Have you ever walked into a doctor's office, signed in at the front desk, sat down, found a magazine, and within five minutes, a voice calls your name to take you back to the examination room? Pretty sweet. No wait. Things are looking up today.
You are escorted to the third room on the right, your vital signs are taken, the medical assistant asks why you are here today to see the doctor, and you explain. She then utters those familiar words of encouragement, "The doctor will be in to see you shortly", and she closes the door behind her.
Fifteen minutes later, you look at your watch. Ten minutes after that, you realize that you have been sitting on the examination table for over 25 minutes waiting for the doctor to walk in.
Patients should not have to wait for the doctor. Often, we have made the appointment days or weeks or months before, and we have arranged our entire schedule to accommodate the appointment. We have either asked someone to give us a ride to the appointment, or we have taken mass transit, or we have driven and maybe had to park in an expensive lot that charges by the half hour. We may have taken off a day from work and we are using a precious personal day. Patients should not have to wait for a doctor.
So what are the solutions for this age-old problem? Better scheduling by the office staff? The doctor spending less time with each patient? Maybe and absolutely no. The best model for scheduling patients can be thrown off by just one or two patients needing more time in the examination room than expected. And once the doctor enters the room and it is you and the doctor, that doctor should not leave the room until a full and complete examination has been performed and every question that we have as a patient has been answered.
Perhaps one solution to resolving the anxiety of waiting for a doctor running behind schedule could be to make the patient aware of delays. Studies have shown that patients are more tolerant and understanding when they are told that the doctor is running late. Perhaps more physician assistants and nurse practitioners could be used, when appropriate, to allow the doctor to focus on more demanding cases. Perhaps patients should remain in the waiting room with updates on the doctor's progress until the doctor is almost ready for that patient, and then taken to an examination room. Perhaps, and I offer this suggestion with a complete understanding of how our private practices and hospital practices realistically work from a business perspective, less patients should be scheduled for any given half hour so that a backup is less likely.
There is a story about an elderly man who came to see his cardiologist. He had not been feeling well. He arrived early for his appointment, was called from the waiting room within 15 minutes of arriving, and escorted to the examination room. The nurse told him to change into a gown and that the doctor would be in to see him shortly. She closed the door behind her. Thirty minutes later, the doctor finally knocked on the door and entered, only to find the man dead from heart failure. He had died while waiting for the doctor, and no one in the office was aware of it because no one had checked in with the man after the nurse initially brought him into the examination room. That practice now has a strict protocol to check all occupied examination rooms, to knock and enter every 10 minutes, if the doctor is running behind schedule.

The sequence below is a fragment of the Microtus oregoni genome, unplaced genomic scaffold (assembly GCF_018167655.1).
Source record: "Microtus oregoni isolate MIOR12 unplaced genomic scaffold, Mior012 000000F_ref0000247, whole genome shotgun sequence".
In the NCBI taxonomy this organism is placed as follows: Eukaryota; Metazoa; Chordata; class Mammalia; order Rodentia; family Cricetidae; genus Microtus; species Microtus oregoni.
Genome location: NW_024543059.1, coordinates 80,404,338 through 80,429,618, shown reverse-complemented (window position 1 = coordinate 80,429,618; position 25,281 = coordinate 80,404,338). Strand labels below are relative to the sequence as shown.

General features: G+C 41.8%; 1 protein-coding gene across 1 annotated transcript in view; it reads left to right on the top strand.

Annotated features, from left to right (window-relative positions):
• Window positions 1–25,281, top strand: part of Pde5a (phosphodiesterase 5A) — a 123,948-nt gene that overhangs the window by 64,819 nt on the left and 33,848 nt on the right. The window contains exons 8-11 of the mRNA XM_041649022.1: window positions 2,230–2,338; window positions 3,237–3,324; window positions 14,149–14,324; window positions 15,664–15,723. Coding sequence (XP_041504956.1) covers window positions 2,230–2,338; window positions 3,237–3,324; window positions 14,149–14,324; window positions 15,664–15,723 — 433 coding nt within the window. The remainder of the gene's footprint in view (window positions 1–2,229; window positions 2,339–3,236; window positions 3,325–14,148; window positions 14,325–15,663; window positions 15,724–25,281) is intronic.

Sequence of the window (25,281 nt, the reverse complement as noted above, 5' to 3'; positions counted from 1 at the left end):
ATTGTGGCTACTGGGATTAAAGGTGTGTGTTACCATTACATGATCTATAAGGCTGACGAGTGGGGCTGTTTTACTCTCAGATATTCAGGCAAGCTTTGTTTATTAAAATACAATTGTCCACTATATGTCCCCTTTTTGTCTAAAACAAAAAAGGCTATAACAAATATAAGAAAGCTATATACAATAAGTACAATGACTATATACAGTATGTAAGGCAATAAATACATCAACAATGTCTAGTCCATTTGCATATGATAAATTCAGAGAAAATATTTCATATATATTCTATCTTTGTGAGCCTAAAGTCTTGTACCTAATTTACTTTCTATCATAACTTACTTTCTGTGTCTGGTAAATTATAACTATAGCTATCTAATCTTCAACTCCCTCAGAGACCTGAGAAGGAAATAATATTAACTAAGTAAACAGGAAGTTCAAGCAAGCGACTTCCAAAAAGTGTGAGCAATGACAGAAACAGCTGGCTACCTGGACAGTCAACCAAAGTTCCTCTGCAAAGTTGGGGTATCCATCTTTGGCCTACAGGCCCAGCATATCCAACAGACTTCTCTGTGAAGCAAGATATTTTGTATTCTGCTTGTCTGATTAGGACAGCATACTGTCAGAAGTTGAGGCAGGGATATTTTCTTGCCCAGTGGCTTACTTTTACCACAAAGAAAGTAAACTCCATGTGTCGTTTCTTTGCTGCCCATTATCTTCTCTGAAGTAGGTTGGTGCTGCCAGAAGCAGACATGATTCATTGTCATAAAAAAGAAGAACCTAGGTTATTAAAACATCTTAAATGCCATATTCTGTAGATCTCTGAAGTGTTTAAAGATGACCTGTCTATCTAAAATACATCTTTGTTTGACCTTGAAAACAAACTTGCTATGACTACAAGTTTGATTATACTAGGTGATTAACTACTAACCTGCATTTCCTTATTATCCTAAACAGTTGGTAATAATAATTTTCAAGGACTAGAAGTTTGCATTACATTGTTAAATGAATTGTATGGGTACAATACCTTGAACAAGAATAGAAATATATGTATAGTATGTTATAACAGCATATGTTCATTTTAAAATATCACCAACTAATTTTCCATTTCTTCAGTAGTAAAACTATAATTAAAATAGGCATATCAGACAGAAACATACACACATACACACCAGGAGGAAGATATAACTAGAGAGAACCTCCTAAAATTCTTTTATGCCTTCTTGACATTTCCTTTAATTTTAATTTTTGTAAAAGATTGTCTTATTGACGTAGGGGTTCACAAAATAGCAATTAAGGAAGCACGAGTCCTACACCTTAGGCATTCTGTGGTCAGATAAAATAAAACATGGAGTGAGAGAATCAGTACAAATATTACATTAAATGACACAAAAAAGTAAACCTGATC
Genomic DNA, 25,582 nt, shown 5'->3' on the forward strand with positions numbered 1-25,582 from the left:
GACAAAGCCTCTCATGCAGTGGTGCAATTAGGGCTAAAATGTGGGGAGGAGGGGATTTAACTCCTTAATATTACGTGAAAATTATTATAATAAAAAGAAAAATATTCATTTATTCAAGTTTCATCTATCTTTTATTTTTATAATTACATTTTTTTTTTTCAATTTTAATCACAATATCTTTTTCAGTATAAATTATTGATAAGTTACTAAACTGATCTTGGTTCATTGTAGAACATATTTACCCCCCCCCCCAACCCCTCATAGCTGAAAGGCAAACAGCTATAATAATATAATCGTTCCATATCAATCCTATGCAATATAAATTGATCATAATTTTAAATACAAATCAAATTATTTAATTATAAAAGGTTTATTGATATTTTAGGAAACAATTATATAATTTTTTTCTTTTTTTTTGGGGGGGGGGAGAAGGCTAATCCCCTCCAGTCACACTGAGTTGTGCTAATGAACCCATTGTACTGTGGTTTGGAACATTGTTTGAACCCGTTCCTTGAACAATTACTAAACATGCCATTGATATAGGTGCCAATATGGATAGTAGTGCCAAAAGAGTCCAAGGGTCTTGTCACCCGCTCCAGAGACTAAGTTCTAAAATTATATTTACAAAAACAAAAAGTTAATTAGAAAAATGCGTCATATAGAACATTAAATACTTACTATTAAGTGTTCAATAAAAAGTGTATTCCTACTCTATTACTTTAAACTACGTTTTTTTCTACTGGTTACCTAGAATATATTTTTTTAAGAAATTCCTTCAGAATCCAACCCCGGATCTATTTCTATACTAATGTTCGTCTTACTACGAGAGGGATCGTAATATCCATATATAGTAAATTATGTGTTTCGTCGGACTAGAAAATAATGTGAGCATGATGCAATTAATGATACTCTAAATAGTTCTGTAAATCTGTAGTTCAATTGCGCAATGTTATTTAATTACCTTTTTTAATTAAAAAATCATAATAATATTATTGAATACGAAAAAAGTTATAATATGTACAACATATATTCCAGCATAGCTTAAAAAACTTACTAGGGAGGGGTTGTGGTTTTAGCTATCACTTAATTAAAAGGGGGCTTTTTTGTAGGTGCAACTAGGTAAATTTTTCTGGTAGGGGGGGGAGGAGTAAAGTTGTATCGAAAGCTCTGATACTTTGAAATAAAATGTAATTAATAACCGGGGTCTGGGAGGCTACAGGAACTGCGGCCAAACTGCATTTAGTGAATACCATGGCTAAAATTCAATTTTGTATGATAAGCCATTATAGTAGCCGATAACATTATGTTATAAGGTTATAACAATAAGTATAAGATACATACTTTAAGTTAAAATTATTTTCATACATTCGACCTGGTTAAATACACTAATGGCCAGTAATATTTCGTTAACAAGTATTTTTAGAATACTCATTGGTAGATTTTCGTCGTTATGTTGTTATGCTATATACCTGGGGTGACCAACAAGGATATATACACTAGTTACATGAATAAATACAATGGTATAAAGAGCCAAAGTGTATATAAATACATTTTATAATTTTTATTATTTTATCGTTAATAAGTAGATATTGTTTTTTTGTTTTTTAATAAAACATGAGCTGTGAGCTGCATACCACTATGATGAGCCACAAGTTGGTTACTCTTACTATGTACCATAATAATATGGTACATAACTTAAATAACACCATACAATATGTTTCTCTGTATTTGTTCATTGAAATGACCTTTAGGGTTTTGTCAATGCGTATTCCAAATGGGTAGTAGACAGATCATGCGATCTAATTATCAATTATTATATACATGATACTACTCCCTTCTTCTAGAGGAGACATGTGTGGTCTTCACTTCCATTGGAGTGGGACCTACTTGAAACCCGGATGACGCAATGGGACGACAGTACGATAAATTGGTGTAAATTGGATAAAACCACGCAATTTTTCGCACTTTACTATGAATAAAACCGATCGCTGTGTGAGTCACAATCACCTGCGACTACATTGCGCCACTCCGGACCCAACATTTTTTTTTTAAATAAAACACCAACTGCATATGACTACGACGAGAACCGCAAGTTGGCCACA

We all need to be proactive patients. One of the proactive things we can do when the medical assistant or nurse tells us that the doctor will be with us shortly is ask how soon, realistically, will that be. If we get an honest answer, which I hope we do, the next request we could make is that "if the doctor is going to be delayed, would you kindly knock on the door every few minutes and give me an update".
If we need to wait, then for certain, when the doctor finally knocks on the door and enters the room, we should expect that we will now have the doctor's full attention, that the examination will not be rushed, and that we will have the opportunity to fully understand the diagnosis, the treatment plan, and that any question we came with and any new question that we have in response to what the doctor has just told us, will be fully answered.
Patience is indeed a virtue, but patience by patients sometimes has its limits. It is up to us as patients to make sure that we are treated with respect and that our time is valued by the doctor just as we have valued the doctor's time and availability.
Bob Kieserman is Senior Lecturer in Healthcare Administration at the Arcadia University School of Global Business where he was the Program Director of the Healthcare Administration Program for over 20 years. He is also a practicing medical librarian focusing on consumer health information librarianship. Prior to joining Arcadia, Bob was the CEO of one of the country's leading continuing medical education companies and prior to that served as Assistant to the Deans of the Temple University School of Medicine. He was also a Special Lecturer in Medical Practice Management at Howard University College of Medicine and the Temple University School of Podiatric Medicine. Highly respected by both clinicians and administrators throughout the country, he is the author of four books on medical practice management. Bob's passion is educating patients about their rights and empowering patients to be better consumers of the healthcare delivery system.